Why the Canadian Government Can’t Run a Hot Dog Stand at a Baseball Game!

The Canadian Government made an announcement today (November 8th) that is purportedly significant. On closer inspection, I don’t see anything about which to get excited.

After a bunch of lawsuits, a public relations embarrassment that lead to the creation of a national website in the early 2000s, finally with the help of a turncoat MP who sold out the entire autism community while his son received science-based treatment, the Canadian government has announced the creation of a academic chair in autism. What is the expertise of the person who is going to fill the chair? Is it someone who is on the cutting edge of treatment research? Is it a researcher who is pushing the envelope when it comes to adding to the body of knowledge in the one area that has the most data, applied behavior analysis? No.

The person whose expertise is supposedly promising that it merits an academic chair is
Jonathan Weiss, Ph.D, an assistant professor at York University. The website indicates the following as areas of specialty for Weiss:
  • Families in distress,
  • Asperger's and "cognitive therapy"
  • How to teach graduate students this area of expertise,
  • Caregiver's perspectives when failure has occurred and the kid winds up in the hospital.
Not only is this chair worse than useless for any parent with a child suffering from autism, but the absence of a relevant researcher in this field is a slap in the face of any parent with a child who is afflicted with genuine, debilitating autism (as opposed to Asperger’s syndrome).

Why should we be surprised? This chair is supported by The Canadian Institutes of Health Research (CIHR). This is the Government of Canada's health research investment agency and the same folks who fought against families in the landmark
Auton Case at the Supreme Court of Canada. The CIHR claims that it’s mission is to “create new scientific knowledge and to enable its translation into improved health, more effective health services and products, and a strengthened Canadian health care system.”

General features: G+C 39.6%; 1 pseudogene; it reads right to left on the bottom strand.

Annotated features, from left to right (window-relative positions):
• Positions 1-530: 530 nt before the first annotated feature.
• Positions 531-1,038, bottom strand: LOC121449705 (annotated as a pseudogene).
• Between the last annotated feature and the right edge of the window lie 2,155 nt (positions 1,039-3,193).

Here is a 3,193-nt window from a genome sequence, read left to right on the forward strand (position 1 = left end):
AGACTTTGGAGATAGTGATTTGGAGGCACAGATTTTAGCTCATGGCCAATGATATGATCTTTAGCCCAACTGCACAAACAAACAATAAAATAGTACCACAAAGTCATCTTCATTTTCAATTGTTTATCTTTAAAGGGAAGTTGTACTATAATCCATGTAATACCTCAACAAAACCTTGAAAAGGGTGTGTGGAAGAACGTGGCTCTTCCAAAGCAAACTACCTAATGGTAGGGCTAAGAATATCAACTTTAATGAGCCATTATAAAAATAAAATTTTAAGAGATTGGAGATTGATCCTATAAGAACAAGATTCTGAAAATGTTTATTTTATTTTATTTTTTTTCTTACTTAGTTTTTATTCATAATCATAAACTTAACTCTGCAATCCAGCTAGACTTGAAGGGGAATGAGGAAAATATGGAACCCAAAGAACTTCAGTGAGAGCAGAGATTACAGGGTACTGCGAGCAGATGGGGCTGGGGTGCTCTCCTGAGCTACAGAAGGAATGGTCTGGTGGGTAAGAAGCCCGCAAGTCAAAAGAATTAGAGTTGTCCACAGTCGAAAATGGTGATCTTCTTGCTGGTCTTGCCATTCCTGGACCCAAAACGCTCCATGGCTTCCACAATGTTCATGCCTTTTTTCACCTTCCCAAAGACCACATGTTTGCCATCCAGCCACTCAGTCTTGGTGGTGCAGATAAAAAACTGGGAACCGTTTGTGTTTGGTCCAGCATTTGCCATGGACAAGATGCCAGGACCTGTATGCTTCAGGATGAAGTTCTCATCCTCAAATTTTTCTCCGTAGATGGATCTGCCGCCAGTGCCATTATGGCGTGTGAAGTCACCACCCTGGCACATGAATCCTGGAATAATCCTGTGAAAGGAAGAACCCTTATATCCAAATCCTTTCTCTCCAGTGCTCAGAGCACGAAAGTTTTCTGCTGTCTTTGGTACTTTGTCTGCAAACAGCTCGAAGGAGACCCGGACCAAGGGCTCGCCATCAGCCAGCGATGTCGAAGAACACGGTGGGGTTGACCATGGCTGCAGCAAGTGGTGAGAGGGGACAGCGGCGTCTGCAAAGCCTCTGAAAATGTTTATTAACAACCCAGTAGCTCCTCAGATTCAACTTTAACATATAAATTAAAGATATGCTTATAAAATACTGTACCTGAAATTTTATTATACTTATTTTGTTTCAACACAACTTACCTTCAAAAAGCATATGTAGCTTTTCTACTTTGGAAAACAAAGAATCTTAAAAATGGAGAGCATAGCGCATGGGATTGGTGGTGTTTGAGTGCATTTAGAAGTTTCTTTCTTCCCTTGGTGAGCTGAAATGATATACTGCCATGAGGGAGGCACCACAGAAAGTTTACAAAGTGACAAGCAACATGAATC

In fact, based on this choice for this academic Chair, one could argue that the CIHR’s true mission appears to be to make sure that academics in Canada don’t actually come up with innovative treatments because then the government would have to pay for them. Instead, they agree to have researchers who are not going to be innovative for children who really need it, but rather, study us, the parents, because that’s far easier.

Does Floortime Therapy Work? We're still waiting for the evidence.

I’ve been reading about Floortime/DIR Autism Therapy for the last twenty years and have also written about this topic at length before. The theory behind this form of “play” therapy always sounded compelling because it appears to mesh well with a very nurturant style of child-rearing. Unfortunately, during the last two decades, there has been very little in the way of scientific testing to support the purported efficacy of this method. Although there have been many dozens of uncontrolled studies, Floortime Therapy has never been subjected to the rigor of science, much to the frustration of adherents to the scientific method.

Finally, in 2011, there was an attempt to add scientific rigor to the testing of Floortime autism treatment. Recently, the
Canadian Broadcasting Corporation (CBC) showcased Floortime Therapy and the purported science supporting the therapy.

I watched with great interest as a professor from York University was interviewed regarding this so-called “break through” in autism treatment. I took down the name of the researcher and started to look for the peer-reviewed journal article created by this researcher from a legitimate university. I couldn’t find a 2012 study, so I wrote to the research center and they kindly sent me the latest article, which was actually a 2011 article that I had already read. In the 2011 study I received, there was no report of the brain scans that were highlighted in the CBC news clip. When I contacted the research center, I was told that the information on the brain scans had not yet been published.

Since there has been so much publicity regarding this
latest article, I’ve decided to present a short analysis on the 2011 Floortime study conducted by Casenhiser, Shanker and Stieben.